Of course, this doesn’t mean their next calling should be another leadership role. There is wisdom in giving a family time to breathe and normalize after a member serves in a demanding calling. But a recently released leader does need a calling with purpose, and when considering his or her gifts and talents, it’s a good idea to think outside of the box. For example, does she have a special connection with a youth who might need personal mentoring? Does he have a strong relationship with an inactive family that could use a dedicated friend and positive influence? How can she continue to share her testimony and wisdom? How can he continue to minister to the people he loves? These are the questions a new leader would be wise to ask.
4. Recognize the Emotional Connection That Comes with Leadership Callings
Perhaps the greatest loss a former leader experiences is the personal relationships that are formed through their service, whether it’s a bishop’s counselors who become like close friends or the children who know and love a Primary President. So much of our social lives revolve around our connections in our church community, and when those connections change or are severed, it can feel like we’ve lost our dearest friends.
So what can we do to help former leaders as they transition through the release and the mourning that comes with it? First of all, outgoing leaders should be given time to mentally and emotionally prepare for the release and work on closure. One bishop knew his term of service would end in the coming year, maybe a few months, when suddenly his stake president showed up at his house on a Saturday and told him the release would happen the next day. With no time to process the change and reach closure, this bishop was left wondering if he had done something wrong and wasn’t prepared emotionally to hand over the baton. Just like missionaries, leaders often feel a need to wind things down at the end of their service—to have one last testimony meeting, or one last baptism, or one last home visit to that struggling ward member. Robbed of those “lasts,” the released leader can feel like his or her service was incomplete, and therefore question whether it was fully accepted by the Lord. If you have the power, give outgoing leaders as much time to process the release as possible. And then be mindful of them for the next three to six months as they adjust to their new role within the ward. Consider how to help them feel useful and needed as you pray about what responsibility to call them to next.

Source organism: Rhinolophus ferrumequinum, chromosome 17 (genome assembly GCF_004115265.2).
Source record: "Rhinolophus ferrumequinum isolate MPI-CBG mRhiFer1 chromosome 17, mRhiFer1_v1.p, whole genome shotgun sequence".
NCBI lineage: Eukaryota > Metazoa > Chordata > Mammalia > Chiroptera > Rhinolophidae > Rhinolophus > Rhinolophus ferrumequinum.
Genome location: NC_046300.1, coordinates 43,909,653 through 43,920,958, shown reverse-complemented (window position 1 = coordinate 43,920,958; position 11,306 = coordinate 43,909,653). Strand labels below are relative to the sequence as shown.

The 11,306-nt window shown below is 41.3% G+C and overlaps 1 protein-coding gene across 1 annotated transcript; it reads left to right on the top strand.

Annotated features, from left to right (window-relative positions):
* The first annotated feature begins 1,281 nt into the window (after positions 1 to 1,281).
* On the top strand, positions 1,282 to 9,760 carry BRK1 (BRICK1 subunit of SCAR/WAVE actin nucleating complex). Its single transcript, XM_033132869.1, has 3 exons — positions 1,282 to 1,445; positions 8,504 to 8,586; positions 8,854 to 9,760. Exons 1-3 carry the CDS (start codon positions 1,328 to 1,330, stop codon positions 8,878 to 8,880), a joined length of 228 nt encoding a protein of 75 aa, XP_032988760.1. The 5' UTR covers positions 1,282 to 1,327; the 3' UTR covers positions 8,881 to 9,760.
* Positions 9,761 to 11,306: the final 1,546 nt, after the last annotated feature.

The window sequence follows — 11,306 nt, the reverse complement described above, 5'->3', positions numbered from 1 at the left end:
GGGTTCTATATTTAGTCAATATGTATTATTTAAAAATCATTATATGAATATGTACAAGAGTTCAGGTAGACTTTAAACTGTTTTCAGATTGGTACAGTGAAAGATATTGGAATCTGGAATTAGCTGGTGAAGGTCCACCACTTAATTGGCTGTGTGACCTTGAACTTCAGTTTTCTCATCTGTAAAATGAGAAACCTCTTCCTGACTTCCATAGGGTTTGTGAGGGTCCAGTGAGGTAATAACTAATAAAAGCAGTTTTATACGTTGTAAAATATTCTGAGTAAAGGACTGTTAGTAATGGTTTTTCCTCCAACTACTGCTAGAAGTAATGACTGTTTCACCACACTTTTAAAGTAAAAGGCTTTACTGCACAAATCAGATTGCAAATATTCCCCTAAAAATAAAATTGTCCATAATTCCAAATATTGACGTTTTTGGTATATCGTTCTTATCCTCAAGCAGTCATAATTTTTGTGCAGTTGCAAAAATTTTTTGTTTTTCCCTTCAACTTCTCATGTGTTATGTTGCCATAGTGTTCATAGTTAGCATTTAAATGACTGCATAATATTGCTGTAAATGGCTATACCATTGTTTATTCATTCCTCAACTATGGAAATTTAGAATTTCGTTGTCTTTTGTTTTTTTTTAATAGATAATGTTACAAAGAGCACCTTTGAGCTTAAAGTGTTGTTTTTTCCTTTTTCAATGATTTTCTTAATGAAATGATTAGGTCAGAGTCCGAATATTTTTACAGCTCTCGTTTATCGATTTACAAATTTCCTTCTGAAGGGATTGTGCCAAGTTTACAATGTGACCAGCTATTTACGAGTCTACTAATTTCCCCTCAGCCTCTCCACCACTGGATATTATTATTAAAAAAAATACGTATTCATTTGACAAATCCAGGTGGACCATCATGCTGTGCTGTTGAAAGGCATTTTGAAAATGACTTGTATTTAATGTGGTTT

For those who are released and are struggling with the loss of personal relationships, consider how you might continue the relationships on a different level. One former bishop said, “The best part of most callings is having a reason to visit with people in their homes. And you don’t have to have a calling to keep doing that. We have the ‘brown bananas’ principle in our home. We buy bananas and let them go brown so that we have to make banana chocolate chip muffins. Then of course we have to go take them to neighbors and have a visit because we can’t eat all those muffins by ourselves!”
Giving a lot of yourself to a calling can sometimes lead to co-dependency, or sacrificing too much of your emotional, physical, and mental well-being in your desire to serve others. If you find yourself feeling withdrawals from being needed and feeling lost without the busy demands of your calling, consider your own needs and what you might have neglected about yourself while focusing so much on others. It’s not only acceptable to the Lord for us to take care of ourselves, it’s essential to becoming a wise steward over all of the things He has given us—including our bodies and minds. You can learn more about co-dependency in this episode of The Next Step Podcast.
Take a personal inventory of how you are nourishing your testimony. Prepare yourself to feel a loss of the Spirit and make a plan for how to invite the Spirit into your life in ways separate from your calling. This is a wonderful opportunity to take what you learned as you ministered to others and apply it to your own home. Instead of mourning the loss of the miracles and spiritual experiences that came along with the calling, pray for and plan for spiritual experiences that will bless your family. Be proactive but at the same time have reasonable expectations of your loved ones, who will be adjusting to the same changes that you’re adjusting to.
Lastly, remember that these feelings of loss and mourning are temporary. There will come into your life other opportunities to serve and grow; there will be other relationships you will form and nurture; there will be other opportunities to teach and testify. It might feel initially like you have gone through a spiritual amputation, but all things can be healed with the help of the Lord.